It would be egotisticol of me to believe she and I had, alone, formed such a friendship. No. Val was friend to many, judgmental of few and always there to lend a shoulder to cry on, an ear to listen, a word of wisdom. She touched hundreds of lives each day and asked only that we respect her privacy, in return. If you boasted about her acts of kindness, she would be the first to ask you not to do that again, for it was nothing and she wished it to remain private. Soon, all who respected Val, understood and accepted and honored her wishes of secrecy.
The last few years were rough, for both Val and those who loved her. She had developed a rare type of cancer. True to form, she'd been quietly fighting the disease, until she felt the time was right to tell us of it. We knew, without words, it was terminal. We knew, without words, we'd be there for her every step of the way. We knew, without words, she'd fight with every ounce of engery and will within her. We knew, without words, she'd tend to the gardens she loved and continue on, at work as well.
So the fight began and took its toll, a brief remission, then back with vengence; rather a game of cat and mouse as medicine soared through her veins, her body swelled and later relaxed, allowing a bit of normalcy to return for awhile.
How many cried as they held her, I'll never know. I am sure it was those she trusted and felt she could confide in without retribution. It wasn't easy for anyone as Val fought this battle. But there she would be, working as usual, traveling to other countries with her husband, going to the theater and living life to the fullest.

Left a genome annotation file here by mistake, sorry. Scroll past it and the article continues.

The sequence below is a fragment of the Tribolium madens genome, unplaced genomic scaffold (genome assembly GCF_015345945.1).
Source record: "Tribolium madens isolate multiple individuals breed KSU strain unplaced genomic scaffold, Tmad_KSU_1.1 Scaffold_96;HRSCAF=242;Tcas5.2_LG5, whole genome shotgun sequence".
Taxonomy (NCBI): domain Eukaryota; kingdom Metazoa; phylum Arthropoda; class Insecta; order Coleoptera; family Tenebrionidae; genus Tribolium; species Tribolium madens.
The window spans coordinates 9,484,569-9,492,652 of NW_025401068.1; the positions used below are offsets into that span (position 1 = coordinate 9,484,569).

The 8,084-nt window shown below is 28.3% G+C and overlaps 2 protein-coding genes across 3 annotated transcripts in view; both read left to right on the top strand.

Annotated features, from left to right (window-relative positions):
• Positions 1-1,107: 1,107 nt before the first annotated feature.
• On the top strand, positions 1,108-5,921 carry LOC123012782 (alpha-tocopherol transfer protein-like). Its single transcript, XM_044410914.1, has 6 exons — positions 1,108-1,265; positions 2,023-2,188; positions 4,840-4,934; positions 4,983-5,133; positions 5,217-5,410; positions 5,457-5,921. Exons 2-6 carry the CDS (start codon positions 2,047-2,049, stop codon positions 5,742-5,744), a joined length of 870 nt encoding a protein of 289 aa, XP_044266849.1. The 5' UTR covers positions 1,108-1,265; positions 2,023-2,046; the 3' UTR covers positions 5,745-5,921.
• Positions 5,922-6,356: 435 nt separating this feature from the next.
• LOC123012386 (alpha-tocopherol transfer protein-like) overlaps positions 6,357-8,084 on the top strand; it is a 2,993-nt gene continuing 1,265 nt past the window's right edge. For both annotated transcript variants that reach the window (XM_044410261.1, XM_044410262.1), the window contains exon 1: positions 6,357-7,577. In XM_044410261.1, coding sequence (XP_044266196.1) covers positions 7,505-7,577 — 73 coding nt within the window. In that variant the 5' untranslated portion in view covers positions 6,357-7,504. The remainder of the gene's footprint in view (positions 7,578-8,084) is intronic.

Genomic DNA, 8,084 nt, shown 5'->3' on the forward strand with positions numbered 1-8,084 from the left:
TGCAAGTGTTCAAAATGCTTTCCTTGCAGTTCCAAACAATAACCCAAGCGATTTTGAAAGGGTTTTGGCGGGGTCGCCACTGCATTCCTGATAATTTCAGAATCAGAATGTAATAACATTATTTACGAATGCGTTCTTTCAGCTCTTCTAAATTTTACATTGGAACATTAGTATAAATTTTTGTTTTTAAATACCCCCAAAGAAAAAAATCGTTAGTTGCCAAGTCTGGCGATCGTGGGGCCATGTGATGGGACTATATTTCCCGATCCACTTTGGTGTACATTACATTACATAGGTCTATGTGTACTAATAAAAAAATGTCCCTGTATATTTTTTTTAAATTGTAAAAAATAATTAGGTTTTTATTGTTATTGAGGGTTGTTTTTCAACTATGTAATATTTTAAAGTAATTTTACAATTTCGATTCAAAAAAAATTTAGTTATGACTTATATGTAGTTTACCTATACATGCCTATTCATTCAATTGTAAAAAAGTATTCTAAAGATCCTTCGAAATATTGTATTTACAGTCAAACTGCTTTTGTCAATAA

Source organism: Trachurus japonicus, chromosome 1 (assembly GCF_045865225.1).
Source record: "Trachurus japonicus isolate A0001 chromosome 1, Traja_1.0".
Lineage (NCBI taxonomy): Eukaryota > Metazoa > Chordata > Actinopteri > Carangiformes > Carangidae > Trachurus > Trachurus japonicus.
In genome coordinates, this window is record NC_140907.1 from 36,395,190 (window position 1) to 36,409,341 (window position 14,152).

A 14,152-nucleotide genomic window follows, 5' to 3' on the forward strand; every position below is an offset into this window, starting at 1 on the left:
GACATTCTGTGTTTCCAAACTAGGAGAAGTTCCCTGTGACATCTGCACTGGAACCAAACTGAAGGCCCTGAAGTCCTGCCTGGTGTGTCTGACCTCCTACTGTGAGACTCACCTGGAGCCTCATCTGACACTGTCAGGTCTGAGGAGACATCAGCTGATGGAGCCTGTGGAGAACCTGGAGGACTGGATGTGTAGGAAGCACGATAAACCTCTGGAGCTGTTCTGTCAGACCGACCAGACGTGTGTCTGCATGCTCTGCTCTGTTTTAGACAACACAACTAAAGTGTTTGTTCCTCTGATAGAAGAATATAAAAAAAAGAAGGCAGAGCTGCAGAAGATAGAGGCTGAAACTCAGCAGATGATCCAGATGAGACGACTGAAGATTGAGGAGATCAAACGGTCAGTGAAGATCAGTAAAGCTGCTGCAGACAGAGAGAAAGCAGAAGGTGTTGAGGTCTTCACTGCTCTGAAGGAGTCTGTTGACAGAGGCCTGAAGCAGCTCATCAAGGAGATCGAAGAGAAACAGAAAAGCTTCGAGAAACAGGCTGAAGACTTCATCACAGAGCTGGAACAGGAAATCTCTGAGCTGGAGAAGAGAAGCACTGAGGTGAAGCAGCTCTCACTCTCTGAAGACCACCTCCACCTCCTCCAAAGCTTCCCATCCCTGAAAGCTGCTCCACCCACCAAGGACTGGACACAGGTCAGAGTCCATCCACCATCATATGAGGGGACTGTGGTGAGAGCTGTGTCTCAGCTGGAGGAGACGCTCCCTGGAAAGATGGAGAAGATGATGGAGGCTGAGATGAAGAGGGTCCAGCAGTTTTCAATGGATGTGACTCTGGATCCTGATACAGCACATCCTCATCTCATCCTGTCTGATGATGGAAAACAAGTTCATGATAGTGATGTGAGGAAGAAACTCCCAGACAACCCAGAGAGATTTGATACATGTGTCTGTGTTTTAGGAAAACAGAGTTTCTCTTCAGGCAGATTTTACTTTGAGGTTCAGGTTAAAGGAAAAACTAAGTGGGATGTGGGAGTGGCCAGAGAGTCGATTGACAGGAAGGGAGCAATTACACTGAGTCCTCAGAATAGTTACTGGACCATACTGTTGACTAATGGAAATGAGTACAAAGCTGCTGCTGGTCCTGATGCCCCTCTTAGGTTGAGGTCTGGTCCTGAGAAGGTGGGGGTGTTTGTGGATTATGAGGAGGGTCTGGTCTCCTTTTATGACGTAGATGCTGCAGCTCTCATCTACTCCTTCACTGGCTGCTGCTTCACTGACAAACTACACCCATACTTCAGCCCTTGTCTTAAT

Val was one of the most unselfish people I have ever met in my entire life. She was, indeed, the most honest, trustful, and humble. One example I experienced. The cancer had ravaged her thin body and each day was frought with pain, yet you would not hear a complaint from her lips. Instead, she focused on others. I had recently had an operation on my vocal cords and was off work for a week. Two cards and a tote full of games, stuffed animals, tissues and treats arrived. I wondered who would have thought of me? Me without friends and, of course, and to my surprise, they were from my buddy Val. I sobbed out of love, my heart breaking as I touched each little gift within the tote. I wailed from my heart as I read the get well cards. She who was going through so much more than I could ever imagine, was giving me comfort.
About three months had passed and I was brushing my hair and looking in the mirror, as we all do, when it flashed through my mind 'Val has died". I shook my head and wondered why I was thinking such a thing and focused on getting ready for work. When I arrived at work that day, I was told Val had passed away, right around 7:00 am this morning, the exact time the thought flashed in my mind.
Did she say her final goodbye by visiting me? I like to think that, for that would be my friend Val, letting me know ahead of time so I was prepared. Yet I wasn't. Is anyone really? My heart is broken as are so many others who miss ths remarkable woman every single day of their lives. Val is one whom I aspire to resemble in both word and actions. I am sure others feel the same way. I selfishly want, the one dear friend I made here back with me, to hug her one more instant, to cry in her arms one last moment, to laugh with joy, one last time.
Val, you taught me so much and now I know it is time to let your spirit sour free. Your body is out of pain and I hope you are with your God whose hand you held through your ordeal. I know you are and always will be by my side.
I also know how very fortunate I am to say, my life was so tough, and then I met Val.
Kisses and love to you my friend, always.